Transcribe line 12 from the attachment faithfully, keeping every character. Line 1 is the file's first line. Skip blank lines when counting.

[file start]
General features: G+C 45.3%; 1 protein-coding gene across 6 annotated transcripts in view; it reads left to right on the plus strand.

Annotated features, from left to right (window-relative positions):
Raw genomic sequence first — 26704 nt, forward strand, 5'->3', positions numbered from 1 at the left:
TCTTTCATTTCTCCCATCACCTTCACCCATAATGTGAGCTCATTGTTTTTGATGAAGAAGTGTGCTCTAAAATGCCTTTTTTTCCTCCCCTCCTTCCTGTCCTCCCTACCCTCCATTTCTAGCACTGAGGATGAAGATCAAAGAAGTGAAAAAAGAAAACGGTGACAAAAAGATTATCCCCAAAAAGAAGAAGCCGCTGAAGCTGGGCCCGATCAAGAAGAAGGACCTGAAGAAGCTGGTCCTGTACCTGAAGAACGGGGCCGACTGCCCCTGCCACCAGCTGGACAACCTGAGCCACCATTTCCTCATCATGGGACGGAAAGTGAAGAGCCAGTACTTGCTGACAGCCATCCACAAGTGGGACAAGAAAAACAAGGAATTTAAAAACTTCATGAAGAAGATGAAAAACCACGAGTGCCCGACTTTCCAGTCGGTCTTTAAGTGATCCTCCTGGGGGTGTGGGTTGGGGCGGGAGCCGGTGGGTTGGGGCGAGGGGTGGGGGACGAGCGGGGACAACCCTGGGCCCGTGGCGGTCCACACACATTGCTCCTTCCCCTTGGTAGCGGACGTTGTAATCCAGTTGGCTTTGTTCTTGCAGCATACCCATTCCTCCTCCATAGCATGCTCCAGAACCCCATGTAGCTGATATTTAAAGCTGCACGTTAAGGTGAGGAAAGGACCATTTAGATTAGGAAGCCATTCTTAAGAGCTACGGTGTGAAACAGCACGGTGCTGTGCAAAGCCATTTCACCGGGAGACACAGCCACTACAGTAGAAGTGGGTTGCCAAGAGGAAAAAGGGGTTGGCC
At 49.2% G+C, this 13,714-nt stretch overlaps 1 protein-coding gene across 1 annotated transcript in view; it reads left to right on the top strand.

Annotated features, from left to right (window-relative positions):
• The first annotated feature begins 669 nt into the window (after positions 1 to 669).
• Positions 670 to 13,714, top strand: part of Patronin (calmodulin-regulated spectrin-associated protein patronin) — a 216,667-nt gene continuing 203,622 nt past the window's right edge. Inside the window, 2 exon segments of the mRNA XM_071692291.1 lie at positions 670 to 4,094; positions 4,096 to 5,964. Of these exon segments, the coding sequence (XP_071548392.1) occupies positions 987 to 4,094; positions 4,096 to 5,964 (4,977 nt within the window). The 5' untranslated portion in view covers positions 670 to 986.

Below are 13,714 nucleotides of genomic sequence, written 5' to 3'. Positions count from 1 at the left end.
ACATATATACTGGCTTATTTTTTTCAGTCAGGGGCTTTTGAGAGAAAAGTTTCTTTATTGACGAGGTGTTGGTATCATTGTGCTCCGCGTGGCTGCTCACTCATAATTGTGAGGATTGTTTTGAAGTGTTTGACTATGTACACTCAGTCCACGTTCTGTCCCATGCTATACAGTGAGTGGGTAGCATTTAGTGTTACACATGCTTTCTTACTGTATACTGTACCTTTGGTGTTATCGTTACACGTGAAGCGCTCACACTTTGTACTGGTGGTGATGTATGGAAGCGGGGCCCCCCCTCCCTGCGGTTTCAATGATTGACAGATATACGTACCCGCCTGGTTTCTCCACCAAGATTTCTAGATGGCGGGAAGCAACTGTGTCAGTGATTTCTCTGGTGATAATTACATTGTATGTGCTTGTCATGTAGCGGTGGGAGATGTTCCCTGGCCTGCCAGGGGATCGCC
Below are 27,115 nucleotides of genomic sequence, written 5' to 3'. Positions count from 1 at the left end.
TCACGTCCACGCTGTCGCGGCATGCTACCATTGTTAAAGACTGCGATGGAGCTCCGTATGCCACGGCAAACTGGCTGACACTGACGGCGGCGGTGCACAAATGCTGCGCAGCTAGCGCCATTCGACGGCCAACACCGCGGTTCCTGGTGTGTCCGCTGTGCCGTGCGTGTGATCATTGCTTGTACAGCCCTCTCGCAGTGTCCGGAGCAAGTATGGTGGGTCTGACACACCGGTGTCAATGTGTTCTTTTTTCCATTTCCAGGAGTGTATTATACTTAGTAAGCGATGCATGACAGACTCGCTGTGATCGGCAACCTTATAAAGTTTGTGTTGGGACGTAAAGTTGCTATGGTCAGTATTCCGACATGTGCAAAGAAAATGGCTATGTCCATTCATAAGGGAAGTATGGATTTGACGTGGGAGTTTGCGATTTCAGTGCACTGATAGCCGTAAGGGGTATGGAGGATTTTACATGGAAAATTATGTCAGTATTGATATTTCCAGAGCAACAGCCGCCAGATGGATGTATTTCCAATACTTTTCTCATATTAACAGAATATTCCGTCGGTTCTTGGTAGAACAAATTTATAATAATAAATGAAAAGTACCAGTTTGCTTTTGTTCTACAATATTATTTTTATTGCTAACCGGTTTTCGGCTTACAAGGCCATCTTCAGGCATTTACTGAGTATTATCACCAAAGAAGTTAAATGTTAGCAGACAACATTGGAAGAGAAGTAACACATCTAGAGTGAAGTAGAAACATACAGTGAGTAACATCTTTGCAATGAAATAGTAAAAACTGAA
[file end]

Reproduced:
TCACGTCCACGCTGTCGCGGCATGCTACCATTGTTAAAGACTGCGATGGAGCTCCGTATGCCACGGCAAACTGGCTGACACTGACGGCGGCGGTGCACAAATGCTGCGCAGCTAGCGCCATTCGACGGCCAACACCGCGGTTCCTGGTGTGTCCGCTGTGCCGTGCGTGTGATCATTGCTTGTACAGCCCTCTCGCAGTGTCCGGAGCAAGTATGGTGGGTCTGACACACCGGTGTCAATGTGTTCTTTTTTCCATTTCCAGGAGTGTATTATACTTAGTAAGCGATGCATGACAGACTCGCTGTGATCGGCAACCTTATAAAGTTTGTGTTGGGACGTAAAGTTGCTATGGTCAGTATTCCGACATGTGCAAAGAAAATGGCTATGTCCATTCATAAGGGAAGTATGGATTTGACGTGGGAGTTTGCGATTTCAGTGCACTGATAGCCGTAAGGGGTATGGAGGATTTTACATGGAAAATTATGTCAGTATTGATATTTCCAGAGCAACAGCCGCCAGATGGATGTATTTCCAATACTTTTCTCATATTAACAGAATATTCCGTCGGTTCTTGGTAGAACAAATTTATAATAATAAATGAAAAGTACCAGTTTGCTTTTGTTCTACAATATTATTTTTATTGCTAACCGGTTTTCGGCTTACAAGGCCATCTTCAGGCATTTACTGAGTATTATCACCAAAGAAGTTAAATGTTAGCAGACAACATTGGAAGAGAAGTAACACATCTAGAGTGAAGTAGAAACATACAGTGAGTAACATCTTTGCAATGAAATAGTAAAAACTGAA